I will get the book you have suggested and read it. I would also like to read the paper you are talking about. It is wonderful to interact with like-minded people. It adds a dynamic force to your values and makes you believe in yourself.
Dear Swaroop, I have enjoyed reading the paper you have submitted to EJOLTs on ‘Making Magic’ and as one of the reviewers I am recommending it for publication. I particularly liked the original synthesis of ideas and practices from Sanskrit theatre, drama, Indian tradition, social work, pedagogy, action research and living-educational-theory with a focus on enhancing the educational and life-experience of vulnerable children. I also appreciated the way that you located the enquiry in relation to the “Child Rights for Change” project in Maharashtra and Gujarat. This enabled me to appreciate your engagement and explanations of your educational influences in the learning of social formations as well as your influence in your own learning and in the learning of others.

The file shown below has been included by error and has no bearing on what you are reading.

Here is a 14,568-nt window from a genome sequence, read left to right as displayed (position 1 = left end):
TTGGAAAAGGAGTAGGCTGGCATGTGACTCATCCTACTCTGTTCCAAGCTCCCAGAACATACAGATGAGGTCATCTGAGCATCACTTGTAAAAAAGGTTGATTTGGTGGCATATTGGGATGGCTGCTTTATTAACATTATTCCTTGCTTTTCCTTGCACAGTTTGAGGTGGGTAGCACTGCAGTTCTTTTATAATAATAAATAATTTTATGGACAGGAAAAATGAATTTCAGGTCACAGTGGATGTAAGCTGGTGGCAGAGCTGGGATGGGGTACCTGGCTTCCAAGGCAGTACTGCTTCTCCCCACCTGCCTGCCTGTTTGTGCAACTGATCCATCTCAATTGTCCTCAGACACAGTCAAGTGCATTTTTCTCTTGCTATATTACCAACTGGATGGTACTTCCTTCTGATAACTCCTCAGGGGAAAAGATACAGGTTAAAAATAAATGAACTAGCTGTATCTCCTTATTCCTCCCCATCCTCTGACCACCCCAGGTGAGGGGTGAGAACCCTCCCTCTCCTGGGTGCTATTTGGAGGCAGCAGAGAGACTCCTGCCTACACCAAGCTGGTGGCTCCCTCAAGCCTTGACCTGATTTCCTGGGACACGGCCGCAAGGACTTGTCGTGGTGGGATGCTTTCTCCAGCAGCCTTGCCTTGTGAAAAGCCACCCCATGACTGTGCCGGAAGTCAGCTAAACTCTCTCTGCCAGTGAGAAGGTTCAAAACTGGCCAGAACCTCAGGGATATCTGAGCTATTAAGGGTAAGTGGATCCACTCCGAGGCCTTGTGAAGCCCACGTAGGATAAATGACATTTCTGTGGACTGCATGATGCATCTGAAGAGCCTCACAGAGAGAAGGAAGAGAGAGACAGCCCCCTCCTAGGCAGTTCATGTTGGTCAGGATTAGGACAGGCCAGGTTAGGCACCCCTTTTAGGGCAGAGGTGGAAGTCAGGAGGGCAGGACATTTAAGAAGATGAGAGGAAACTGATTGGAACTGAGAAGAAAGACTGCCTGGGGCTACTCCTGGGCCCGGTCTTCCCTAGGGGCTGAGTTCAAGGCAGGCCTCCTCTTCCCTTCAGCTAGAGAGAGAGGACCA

You also have a talent for integrating the ideas of others within the evolution of your own living-educational-theory. You have done this in a way that demonstrates a valuing of traditional scholarship with a respect for acknowledging the value of the ideas of others with the expression of your own critical and creative responses in the evolution of your own living-theory. Very impressive.
There are a few minor amendments that I could help with later. I’d add the following to your Glossary:
Drama in Education (DIE)
Training of Trainers (TOT)
Life Skills through Drama (LED)
There are several small typographical amendments that I could make in a later proof reading of the paper.
Here is something to think about either as an addition to the paper and/or for your future enquiries that is focused on the question ‘who is this lady?’
Their escort asked me “who is this lady? She is playing with them as
if she is as old as they are!